She kept her store open for days without power: 'It's what the community needed'

Posted at 11:59 AM, Feb 25, 2021
and last updated 2021-02-25 11:59:51-05

DINWIDDIE COUNTY, Va. -- Some businesses impacted by February's ice storms and power outages have come together to help their communities and thank utility crews that have worked to restore power in the hardest-hit regions.

One of those businesses is Bishop's BBQ in Dinwiddie County.

"My husband and I had a conversation, we knew there was something we needed to do," Whitney Bishop said.

While the Bishops served up meals to power crews, the community stepped up as well.

"What we didn't know is the response we would get from our customers, the community, our family helping out, donations, we didn't ask for donations. We were willing to do it, just out of the good of our heart, did it, was just something people stepped up and helped with," Bishop said.

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Similar scenes played out at Giuseppe's Pizza and Route 1 Country Store, where workers and customers came together to support power crews.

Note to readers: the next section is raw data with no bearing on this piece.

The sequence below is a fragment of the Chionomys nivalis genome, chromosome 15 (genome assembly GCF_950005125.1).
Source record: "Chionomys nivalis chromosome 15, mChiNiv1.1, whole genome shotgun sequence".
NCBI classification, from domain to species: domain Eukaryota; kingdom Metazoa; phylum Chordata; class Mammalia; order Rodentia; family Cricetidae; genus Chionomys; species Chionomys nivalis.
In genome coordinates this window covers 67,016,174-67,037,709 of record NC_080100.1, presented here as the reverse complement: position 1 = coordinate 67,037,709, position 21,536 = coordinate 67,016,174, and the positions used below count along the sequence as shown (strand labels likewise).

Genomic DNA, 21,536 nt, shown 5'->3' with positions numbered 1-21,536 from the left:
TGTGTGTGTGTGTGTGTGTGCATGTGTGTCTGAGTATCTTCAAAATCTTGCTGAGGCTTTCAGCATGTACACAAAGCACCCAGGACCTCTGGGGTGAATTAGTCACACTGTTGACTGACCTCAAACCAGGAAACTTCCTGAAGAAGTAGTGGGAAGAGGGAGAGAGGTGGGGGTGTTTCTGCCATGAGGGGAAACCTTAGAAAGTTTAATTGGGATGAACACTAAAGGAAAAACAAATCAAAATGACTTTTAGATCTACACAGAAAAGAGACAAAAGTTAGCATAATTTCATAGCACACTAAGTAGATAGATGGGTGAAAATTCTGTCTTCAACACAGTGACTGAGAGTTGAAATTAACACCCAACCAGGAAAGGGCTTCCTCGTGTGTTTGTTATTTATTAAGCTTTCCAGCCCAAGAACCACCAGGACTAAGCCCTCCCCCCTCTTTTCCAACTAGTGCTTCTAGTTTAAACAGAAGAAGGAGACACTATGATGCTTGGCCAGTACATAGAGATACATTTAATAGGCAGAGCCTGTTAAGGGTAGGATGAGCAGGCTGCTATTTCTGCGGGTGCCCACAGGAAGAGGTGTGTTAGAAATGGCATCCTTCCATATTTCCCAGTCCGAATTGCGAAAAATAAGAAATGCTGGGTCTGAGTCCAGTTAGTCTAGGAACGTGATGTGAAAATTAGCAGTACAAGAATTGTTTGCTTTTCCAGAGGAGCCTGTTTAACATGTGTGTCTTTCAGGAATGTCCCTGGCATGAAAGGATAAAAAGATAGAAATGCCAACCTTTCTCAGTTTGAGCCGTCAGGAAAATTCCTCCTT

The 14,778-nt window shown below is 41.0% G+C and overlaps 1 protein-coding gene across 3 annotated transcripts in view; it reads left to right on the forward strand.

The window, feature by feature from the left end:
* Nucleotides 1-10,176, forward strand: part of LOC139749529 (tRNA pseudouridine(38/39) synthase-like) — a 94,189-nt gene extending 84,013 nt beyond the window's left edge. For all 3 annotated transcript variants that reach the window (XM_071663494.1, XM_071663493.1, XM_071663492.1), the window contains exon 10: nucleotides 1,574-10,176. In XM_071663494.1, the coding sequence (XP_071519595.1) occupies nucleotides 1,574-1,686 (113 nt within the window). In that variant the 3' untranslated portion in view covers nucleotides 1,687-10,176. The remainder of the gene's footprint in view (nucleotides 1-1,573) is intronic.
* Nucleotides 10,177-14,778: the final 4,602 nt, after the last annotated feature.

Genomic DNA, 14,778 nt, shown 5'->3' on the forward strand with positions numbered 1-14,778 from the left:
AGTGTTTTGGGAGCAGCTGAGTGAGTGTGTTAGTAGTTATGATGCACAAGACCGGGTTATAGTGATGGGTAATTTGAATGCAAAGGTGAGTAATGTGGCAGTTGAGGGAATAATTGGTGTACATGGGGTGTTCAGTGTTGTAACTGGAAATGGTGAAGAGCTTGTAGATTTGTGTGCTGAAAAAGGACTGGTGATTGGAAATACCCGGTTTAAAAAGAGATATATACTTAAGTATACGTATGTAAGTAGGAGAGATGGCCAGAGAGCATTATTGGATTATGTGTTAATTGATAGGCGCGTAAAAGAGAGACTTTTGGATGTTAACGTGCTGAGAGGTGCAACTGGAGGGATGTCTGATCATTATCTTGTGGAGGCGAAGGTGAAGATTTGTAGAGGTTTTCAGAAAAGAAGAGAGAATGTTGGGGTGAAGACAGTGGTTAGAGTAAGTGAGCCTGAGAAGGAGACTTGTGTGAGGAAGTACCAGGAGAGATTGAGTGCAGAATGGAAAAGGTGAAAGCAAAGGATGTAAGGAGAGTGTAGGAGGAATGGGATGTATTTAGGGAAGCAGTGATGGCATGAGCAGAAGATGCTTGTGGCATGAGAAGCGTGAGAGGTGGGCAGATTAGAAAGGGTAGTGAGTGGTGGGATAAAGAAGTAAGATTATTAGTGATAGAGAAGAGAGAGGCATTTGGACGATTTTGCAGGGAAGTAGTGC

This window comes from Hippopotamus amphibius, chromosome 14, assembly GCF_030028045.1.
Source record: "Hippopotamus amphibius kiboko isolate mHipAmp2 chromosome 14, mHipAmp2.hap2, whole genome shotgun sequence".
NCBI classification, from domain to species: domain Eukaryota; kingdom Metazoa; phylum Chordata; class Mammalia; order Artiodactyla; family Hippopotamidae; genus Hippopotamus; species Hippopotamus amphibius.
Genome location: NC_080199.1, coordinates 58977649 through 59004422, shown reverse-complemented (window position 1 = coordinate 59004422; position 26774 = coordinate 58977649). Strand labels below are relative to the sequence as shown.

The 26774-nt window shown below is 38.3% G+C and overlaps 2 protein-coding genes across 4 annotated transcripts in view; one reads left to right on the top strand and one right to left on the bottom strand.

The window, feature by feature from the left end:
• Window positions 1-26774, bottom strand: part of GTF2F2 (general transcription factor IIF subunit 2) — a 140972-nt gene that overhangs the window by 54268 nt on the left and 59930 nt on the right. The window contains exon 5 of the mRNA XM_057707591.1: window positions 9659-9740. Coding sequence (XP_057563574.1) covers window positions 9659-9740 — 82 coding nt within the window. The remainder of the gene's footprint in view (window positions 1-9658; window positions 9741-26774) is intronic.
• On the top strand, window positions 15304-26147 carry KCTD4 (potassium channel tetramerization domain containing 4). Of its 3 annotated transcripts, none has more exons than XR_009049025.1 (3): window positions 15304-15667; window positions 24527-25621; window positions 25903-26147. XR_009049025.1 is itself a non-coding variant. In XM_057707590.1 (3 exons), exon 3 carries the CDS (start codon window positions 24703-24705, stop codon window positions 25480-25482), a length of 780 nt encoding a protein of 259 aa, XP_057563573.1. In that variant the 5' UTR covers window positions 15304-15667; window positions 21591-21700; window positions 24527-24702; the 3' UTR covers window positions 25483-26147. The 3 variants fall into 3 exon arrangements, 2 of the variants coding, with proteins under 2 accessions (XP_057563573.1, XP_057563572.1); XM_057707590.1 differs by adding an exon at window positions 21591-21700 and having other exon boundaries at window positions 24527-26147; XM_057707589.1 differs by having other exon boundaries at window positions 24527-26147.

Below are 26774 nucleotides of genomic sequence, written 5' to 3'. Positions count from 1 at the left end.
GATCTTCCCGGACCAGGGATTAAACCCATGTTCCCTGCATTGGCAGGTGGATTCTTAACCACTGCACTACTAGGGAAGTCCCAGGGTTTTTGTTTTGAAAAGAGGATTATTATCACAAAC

"They just walked in and gave me a $100 bill or whatever and said, here, use this toward the linemen meals," Route 1 Country Store owner Mark Webb said about his customers' generosity. "We're thankful we have a generator and realized we were one of the few people that were open and wanted to provide the service for the folks that didn't have electricity and also for all the workers out there as well."

Lisa Robertson, who manages Tractor Supply Co., said she knew her business would become essential when their community lost power.

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Even though the store also lost power, Robertson knew it was important to stay open.

"It's what the community needed," she said. "The customer still needs supplies and the supplies they need, we have."

Every transaction was done by hand and recorded on three legal pads.

"They were running around literally with small handheld flashlights, or flashlights on their phones, trying to help customers," Carrie Emerson, who shopped in the dark, said.

"I think it was a good thing, a lot of people in the area had no power and they needed a lot of things, chainsaw blades, chainsaw oil, kerosene, propane," shopper Calvin Adkins added.

Nearly two weeks after the ice storm struck, the community still helping linemen and each other.

"I think it just says a lot about our community, about Dinwiddie as a whole," Whitney Bishop said. "Everyone keeps saying, we're all in this together, but it's really the truth, everyone wants to step up and help and do what they can, so think it says a lot about the county."